Unraveling & Mending: Art as Political Witness—An Obermann Conversation
Amir ElSaffar (jazz musician and Hancher guest artist) and Lisa Schlesinger (UI Theatre Department, CLAS) will share their journeys as artist-activists whose work interprets strife and crisis for audiences that may feel removed from such global events. What tools do artists have to elucidate violence and injustice that might feel distant or even unimportant to some audiences? What can musicians, theater makers, and other artists add to conversations that might otherwise be relegated to politicians?
Free and open to the public.Born near Chicago to an Iraqi immigrant father and an American mother, Amir ElSaffar was a teenager when found his calling with the trumpet. After playing with symphonies and jazz ensembles, he traveled to Iraq in 2001 to learn all he could from surviving Iraqi Maqam musicians, pursuing them through the Middle East and Europe. He currently leads four critically acclaimed ensembles, including Two Rivers, which combines the musical languages and instrumentation of Iraqi Maqam and contemporary jazz. Their recent work “is [a] reflection on a region in turmoil and strife: revolution, civil war, sectarian violence; a culture’s struggle for survival.” Lisa Schlesinger teaches in the University of Iowa’s Department of Theatre Arts. She is a playwright, essayist, and theater activist. Originally from New York City, Lisa has lived in Greece, Ireland, and Holland; much of her work has had an international flavor, as well as an activist approach. She has created a play about a chemical spill in West Virginia and conceived a performance parade in the city center of Ramallah on the occupied West Bank. Currently, she is working with three collaborators on The Iphigenia Project, a film opera that uses a mythological character to probe and expand our understanding of the current global refugee crisis.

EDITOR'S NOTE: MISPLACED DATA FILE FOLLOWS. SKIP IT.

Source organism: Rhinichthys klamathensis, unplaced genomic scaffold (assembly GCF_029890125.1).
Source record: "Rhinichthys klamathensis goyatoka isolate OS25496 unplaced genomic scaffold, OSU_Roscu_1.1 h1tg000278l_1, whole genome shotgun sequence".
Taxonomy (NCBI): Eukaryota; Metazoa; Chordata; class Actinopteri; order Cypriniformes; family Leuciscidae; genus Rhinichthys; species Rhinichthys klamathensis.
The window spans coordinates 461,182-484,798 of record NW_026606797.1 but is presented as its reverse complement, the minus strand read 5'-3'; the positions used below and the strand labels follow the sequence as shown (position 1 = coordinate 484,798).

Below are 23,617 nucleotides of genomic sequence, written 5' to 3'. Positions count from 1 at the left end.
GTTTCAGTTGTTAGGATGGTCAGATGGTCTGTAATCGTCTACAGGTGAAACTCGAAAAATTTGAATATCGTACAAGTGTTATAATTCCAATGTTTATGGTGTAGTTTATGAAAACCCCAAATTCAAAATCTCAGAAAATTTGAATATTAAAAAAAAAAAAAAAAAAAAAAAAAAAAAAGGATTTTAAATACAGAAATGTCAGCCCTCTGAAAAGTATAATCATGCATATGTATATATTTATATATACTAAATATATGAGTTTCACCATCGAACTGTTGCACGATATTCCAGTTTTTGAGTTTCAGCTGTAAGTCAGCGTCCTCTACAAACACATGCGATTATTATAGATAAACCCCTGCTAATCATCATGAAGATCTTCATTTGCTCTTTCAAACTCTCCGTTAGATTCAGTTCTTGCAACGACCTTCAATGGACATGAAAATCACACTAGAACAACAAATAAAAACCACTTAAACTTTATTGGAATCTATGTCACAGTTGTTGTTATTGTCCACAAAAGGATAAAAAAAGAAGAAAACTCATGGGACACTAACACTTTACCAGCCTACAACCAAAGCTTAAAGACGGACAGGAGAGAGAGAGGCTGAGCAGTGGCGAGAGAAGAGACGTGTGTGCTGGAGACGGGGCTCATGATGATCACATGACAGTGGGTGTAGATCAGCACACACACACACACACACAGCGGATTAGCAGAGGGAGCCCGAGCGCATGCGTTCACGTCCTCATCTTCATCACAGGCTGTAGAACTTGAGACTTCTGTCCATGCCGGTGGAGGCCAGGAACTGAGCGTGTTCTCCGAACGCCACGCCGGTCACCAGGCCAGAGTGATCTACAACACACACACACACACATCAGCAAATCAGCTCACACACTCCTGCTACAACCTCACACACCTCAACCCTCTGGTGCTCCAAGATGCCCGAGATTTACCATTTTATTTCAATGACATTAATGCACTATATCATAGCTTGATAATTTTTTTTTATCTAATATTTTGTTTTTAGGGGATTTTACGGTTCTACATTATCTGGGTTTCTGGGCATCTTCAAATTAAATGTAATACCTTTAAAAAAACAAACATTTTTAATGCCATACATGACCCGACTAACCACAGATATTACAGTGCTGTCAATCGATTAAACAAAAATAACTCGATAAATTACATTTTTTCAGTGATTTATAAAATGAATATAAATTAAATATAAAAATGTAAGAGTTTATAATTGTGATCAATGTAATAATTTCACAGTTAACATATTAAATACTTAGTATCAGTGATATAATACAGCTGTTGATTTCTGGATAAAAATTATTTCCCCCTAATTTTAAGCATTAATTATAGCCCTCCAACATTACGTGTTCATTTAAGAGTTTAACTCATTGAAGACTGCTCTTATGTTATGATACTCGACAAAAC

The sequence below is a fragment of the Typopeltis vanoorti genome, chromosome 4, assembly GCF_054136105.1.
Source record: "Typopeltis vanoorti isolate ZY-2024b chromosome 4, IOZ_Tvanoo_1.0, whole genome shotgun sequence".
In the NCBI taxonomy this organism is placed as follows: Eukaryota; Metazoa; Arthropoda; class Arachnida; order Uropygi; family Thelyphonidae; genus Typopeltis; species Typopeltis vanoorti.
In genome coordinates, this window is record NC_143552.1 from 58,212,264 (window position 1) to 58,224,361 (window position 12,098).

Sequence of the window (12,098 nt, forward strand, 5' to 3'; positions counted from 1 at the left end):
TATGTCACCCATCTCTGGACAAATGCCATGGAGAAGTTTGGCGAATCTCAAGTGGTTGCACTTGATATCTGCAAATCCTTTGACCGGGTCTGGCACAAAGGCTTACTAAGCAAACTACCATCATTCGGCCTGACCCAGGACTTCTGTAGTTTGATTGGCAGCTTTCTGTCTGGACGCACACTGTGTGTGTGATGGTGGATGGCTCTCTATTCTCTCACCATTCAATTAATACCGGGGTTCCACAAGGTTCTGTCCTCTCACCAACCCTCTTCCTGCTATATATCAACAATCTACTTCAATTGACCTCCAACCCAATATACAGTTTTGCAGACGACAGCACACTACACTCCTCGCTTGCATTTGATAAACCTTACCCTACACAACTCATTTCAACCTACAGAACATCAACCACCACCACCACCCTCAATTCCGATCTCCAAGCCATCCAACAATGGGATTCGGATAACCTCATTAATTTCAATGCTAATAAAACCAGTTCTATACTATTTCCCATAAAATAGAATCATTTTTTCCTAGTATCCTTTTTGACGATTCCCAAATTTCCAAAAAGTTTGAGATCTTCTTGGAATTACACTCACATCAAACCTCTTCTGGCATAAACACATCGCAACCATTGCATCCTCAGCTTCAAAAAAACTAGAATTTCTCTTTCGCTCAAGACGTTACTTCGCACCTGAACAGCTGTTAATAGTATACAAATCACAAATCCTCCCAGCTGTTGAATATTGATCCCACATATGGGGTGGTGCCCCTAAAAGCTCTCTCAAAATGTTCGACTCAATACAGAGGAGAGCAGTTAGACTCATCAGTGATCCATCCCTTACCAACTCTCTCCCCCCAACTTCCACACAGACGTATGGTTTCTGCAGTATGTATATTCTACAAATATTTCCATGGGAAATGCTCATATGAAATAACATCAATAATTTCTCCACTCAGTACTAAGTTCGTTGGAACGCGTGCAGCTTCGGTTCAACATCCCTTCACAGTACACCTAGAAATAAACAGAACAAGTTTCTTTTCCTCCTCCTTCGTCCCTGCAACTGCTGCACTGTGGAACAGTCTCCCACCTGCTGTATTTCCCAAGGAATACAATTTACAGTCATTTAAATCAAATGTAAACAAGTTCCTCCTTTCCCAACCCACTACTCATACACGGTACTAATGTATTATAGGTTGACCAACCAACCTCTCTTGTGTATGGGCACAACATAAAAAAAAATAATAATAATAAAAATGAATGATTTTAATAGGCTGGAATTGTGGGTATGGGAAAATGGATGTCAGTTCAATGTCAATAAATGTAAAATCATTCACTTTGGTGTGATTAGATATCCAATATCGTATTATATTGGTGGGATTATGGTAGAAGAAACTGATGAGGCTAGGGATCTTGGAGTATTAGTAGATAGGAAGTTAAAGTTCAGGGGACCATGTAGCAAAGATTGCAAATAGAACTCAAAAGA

Cosponsored by the Iowa City Public Library and Hancher Auditorium.
Listen to the full conversation here: